In the hotly contested case of Calendar Research LLC v. StubHub, Inc. et al., which is venued in the Central District of California, the plaintiff alleges misappropriation of trade secrets. Recently, the federal judge overseeing the litigation ruled that a source code expert, who had served very early in the litigation as a neutral evaluator for the parties to determine whether the defendant’s source code was based on Plaintiff’s misappropriated code, was disqualified from being used as an expert witness by defendant, StubHub, at trial.

On September 22, 2017, Hon. Stephen V. Wilson of the U.S. District Court for the Central District of California ruled on plaintiff Calendar Research LLC’s motion to disqualify tech expert Dr. Cynthia Lee from serving as an expert witness for defendant StubHub, Inc. at trial.

The District Court noted in its opinion that early in the case, the parties had agreed to retain Dr. Lee as a neutral evaluator to analyze source code from all parties related to Calendar Research’s arguments that its former employee, Michael Gray, had stolen its trade secrets, including the source code of its primary product—a smartphone application called “Klutch.” That product purports to simplify scheduling of business meetings and meetups. As part of her evaluation, Dr. Lee had entered into confidentiality agreements with the parties, received proprietary source code from the parties, and ultimately provided the parties with a written report of findings. Months later, StubHub designated Dr. Lee as its expert for the case, a designation which Calendar Research immediately challenged.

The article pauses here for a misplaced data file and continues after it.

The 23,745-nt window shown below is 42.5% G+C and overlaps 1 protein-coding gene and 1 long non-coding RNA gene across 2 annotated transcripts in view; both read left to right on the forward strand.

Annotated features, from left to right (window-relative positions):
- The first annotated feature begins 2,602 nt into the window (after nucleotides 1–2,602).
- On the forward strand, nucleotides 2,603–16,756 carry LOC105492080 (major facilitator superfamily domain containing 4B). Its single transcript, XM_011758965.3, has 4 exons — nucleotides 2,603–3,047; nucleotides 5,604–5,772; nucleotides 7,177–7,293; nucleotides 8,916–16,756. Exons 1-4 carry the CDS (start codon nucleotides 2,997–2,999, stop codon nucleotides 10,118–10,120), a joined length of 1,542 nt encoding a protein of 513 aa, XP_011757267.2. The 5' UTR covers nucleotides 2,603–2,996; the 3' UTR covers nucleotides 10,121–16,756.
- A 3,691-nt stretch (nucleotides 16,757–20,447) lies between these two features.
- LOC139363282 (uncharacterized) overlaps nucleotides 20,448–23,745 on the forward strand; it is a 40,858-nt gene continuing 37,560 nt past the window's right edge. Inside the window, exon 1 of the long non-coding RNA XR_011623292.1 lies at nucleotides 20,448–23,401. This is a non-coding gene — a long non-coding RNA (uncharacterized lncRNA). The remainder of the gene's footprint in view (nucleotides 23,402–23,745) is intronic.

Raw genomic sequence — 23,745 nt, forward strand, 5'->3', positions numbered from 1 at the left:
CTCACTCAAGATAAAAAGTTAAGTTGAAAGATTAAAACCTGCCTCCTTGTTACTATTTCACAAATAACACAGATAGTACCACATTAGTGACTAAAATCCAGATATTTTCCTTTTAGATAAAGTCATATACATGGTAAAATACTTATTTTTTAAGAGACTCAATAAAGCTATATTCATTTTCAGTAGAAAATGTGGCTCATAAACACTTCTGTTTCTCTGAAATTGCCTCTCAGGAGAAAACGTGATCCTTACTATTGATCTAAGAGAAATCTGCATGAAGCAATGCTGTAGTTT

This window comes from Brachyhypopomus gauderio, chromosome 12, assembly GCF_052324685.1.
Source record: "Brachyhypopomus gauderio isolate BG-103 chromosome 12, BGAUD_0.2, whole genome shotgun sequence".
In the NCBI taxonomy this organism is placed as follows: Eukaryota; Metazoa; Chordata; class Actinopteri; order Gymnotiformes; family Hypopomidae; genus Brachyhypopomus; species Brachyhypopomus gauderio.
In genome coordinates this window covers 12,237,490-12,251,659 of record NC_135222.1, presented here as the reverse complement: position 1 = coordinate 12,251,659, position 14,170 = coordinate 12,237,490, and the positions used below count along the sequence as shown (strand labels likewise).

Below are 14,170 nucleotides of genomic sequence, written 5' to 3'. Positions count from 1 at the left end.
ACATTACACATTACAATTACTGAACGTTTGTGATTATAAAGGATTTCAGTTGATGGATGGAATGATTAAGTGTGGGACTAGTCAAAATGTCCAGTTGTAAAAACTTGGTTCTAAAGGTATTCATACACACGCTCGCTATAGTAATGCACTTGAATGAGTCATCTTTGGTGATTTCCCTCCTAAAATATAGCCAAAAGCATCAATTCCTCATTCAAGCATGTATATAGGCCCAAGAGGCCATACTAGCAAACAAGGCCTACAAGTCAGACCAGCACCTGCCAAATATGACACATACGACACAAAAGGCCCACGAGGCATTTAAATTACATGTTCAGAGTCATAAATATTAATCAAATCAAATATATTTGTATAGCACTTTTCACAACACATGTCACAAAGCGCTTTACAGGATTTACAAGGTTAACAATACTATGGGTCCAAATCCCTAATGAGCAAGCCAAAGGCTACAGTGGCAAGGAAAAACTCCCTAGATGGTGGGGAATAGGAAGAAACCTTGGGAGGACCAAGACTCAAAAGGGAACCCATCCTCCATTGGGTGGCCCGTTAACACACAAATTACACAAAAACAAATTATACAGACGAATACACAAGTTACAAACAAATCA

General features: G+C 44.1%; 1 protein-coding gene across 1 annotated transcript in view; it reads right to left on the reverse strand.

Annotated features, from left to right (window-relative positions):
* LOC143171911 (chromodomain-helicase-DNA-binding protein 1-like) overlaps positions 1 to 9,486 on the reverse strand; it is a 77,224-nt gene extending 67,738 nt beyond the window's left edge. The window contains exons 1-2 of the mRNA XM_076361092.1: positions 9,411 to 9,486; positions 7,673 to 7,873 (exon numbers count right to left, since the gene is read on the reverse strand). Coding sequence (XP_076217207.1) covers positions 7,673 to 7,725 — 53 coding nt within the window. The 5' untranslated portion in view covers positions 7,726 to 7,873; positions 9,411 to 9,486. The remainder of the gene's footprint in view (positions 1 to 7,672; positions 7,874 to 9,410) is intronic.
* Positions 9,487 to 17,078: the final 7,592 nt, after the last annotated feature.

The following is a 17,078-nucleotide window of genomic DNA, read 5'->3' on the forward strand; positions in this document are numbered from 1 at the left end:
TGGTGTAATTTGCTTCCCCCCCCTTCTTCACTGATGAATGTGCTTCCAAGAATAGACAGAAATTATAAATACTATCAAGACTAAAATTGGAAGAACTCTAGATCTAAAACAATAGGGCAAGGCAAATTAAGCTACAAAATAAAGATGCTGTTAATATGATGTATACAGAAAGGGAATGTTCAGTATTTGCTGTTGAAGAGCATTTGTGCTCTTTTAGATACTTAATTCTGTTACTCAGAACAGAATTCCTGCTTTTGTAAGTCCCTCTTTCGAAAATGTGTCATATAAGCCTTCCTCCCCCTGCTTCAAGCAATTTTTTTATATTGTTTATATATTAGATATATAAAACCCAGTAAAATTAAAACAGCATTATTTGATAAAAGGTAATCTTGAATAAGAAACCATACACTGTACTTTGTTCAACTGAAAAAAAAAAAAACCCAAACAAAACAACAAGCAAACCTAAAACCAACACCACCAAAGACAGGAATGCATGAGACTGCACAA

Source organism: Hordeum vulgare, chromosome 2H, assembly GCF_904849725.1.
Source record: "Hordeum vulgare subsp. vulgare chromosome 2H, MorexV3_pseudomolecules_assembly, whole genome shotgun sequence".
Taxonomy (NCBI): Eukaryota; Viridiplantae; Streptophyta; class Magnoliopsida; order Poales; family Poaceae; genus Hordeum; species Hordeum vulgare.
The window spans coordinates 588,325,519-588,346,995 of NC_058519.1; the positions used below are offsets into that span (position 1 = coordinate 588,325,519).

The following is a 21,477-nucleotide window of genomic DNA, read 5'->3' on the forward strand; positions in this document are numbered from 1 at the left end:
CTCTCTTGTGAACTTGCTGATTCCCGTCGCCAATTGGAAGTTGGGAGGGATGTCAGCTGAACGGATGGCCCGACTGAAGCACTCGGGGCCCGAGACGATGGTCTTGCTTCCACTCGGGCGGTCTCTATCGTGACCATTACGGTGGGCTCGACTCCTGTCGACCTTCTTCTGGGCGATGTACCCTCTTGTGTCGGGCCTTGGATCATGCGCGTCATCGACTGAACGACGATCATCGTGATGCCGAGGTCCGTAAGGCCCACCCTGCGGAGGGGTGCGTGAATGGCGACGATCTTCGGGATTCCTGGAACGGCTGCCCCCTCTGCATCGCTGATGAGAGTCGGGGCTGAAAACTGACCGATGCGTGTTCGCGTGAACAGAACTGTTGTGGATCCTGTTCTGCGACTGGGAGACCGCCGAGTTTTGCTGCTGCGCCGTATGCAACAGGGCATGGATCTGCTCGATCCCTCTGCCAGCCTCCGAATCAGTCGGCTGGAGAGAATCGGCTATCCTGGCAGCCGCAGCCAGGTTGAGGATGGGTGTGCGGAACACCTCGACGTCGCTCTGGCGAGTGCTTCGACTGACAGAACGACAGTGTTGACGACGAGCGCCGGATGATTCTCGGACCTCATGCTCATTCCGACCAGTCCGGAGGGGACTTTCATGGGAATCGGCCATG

The District Court explained that federal courts have a so‑called “bright-line” rule requiring the disqualification of any expert witness who has switched sides in a case. The Court reasoned that “an expert who switches sides during the same dispute jeopardizes the fundamental fairness and integrity of the judicial process.” In this case, Dr. Lee had received confidential source code from Calendar Research “in reliance on the expectation that she would keep the source code, and her analysis, in confidence.” The Court therefore held that by abandoning her initial posture as a third-party neutral in favor of an adversarial role on StubHub’s behalf, Dr. Lee had “effectively switched sides” and was thus disqualified from serving as StubHub’s expert witness.

This decision serves as a reminder for parties facing the prospect of litigation—particularly cases involving significant technical issues, such as trade secret claims—that although early evaluation of a neutral “expert” can be very helpful to resolve the dispute, the parties should be mindful to ensure that they precisely agree as to the scope of the role of the neutral, including what use of the information the third-party neutral can make of the information shared, whether such information may be used in the litigation, and whether the neutral has a role beyond the early settlement negotiations.